• Description

    North Beach Village Cut Sheet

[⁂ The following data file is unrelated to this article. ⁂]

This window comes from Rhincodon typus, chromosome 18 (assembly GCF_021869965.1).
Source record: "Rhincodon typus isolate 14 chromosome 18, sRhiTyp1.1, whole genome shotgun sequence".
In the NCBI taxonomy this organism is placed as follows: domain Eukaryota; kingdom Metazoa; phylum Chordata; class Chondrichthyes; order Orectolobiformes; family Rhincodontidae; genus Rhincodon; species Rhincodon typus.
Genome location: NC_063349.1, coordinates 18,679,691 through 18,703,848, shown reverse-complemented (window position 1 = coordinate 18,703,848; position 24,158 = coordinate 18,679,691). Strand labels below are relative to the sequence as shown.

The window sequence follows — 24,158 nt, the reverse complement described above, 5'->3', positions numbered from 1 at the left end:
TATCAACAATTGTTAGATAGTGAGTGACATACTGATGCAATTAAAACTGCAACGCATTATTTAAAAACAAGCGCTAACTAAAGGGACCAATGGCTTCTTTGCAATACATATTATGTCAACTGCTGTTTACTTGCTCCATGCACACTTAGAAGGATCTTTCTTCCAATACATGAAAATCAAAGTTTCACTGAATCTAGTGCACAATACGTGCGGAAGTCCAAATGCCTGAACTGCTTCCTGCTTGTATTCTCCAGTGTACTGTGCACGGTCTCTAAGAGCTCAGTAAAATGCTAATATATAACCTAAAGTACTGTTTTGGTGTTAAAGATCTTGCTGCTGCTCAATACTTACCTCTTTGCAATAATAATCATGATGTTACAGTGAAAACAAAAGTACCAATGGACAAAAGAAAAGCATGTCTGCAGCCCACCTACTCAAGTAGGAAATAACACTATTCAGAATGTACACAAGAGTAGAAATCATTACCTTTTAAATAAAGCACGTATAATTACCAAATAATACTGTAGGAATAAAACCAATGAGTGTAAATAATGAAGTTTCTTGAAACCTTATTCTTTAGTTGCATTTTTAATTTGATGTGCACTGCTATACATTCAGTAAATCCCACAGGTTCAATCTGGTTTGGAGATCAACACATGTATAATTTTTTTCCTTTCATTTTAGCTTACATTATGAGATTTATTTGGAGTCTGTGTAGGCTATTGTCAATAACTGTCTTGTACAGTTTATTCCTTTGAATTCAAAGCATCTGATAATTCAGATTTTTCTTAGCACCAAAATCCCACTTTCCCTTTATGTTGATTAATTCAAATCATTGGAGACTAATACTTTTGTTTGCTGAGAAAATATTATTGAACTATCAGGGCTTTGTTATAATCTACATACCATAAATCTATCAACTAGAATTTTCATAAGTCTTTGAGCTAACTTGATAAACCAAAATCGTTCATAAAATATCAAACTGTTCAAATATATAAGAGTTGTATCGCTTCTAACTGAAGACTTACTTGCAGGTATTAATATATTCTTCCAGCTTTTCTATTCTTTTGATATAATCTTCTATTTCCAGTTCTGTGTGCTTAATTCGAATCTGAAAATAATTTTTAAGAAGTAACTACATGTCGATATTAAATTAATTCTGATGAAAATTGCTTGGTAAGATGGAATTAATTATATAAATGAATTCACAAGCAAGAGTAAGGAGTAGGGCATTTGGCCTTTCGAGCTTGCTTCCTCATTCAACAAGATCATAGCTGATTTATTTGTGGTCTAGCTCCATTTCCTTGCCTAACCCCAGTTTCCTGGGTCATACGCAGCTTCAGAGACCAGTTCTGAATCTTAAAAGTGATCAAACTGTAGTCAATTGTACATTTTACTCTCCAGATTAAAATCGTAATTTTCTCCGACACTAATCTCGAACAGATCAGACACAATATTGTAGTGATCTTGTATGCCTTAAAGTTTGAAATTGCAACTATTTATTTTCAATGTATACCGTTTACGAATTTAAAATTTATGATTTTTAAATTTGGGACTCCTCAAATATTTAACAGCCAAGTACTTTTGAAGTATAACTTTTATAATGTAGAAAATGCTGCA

After examining an aerial view of the North Beach Village community Margi Nothard and the team at GLAVOVIC STUDIO sensed two axes wanted to emerge from the early twentieth century grid of streets. Breakers Avenue became, in their plans, the north-south primary. And Terramar, which stretches from the ocean to the Intracoastal, provided the east-west. Beyond this, they added two more pathways: one connecting courtyards and atria replete with commercial enterprises like small retail shops and cafés; and the other a secondary north-south pedestrian pathway connecting hotels. For the GLAVOVIC STUDIO team, the entire project became one that would revolve around building an energy network out of renewable sources and creating a sustainable community. Nothard firmly believes that the time has come for us to use what might normally be considered wasted space—rooftops, walkway tops, and shade structures—to collect solar energy and rainwater. The solar technology exists today and is being used all around the city to power tiny installations like the Broward B-Cycle stations or certain elements of city signage. Nothard believes North Beach Village offers an ideal opportunity to create a village that takes this up a few notches. The project is titled Impluvium Village, underscoring the importance of water in the GLAVOVIC STUDIO plan. Inspired by the impluvium of ancient Greece and Rome, a common feature where roof lines forced rainwater to be collected and stored in a huge pool and cistern, the collection and celebration of water are essential parts of the GLAVOVIC STUDIO plan. Since Fort Lauderdale is known as “The Venice of America” and this neighborhood is bookended by water on its east and west sides, Nothard feels this constant link with water in many forms—waterfalls, languid pools and so on—creates beauty and sound, and provides ocean views. GLAVOVIC STUDIO promotes the installation and use of waterways and multiple cisterns to collect, distribute, and store rainwater and storm runoff for highly localized use. Collection cisterns could redistribute water for irrigation use, keeping the avenue green, or filters could be integrated enabling the collected water to be used in a gray water system. Another proposal calls for the use of alternate energy sources, using small-scale hydroelectric stations that can be integrated into the atria and impluvium network. Water from the waterways can be pumped (using solar power) to elevated spill platforms, which will then fall and generate power for a cluster of buildings. Micro-plots of open land on terraces or existing rooftops can serve as gardens and orchards. The harvests from these local micro-farms—formerly acres of heat-generating rubber membrane or tar paper—could be sold to local restaurants, creating a micro-economy that will not rely on carbon-based transportation and, at the same time, create tourist interest and the prospect of actual carbon footprint measurability. That alone creates an opportunity for continued marketing of Fort Lauderdale Beach as a unique vacation destination. Lastly, this team felt there were great opportunities for urban infill and came up with the designs for a potential hotel tower to take the place of an existing parking lot. This design would include a dramatic, landscaped atrium with vertical garden as well as Intracoastal and ocean viewing platforms, water elements, and an east-west link to all-important Breakers Avenue.

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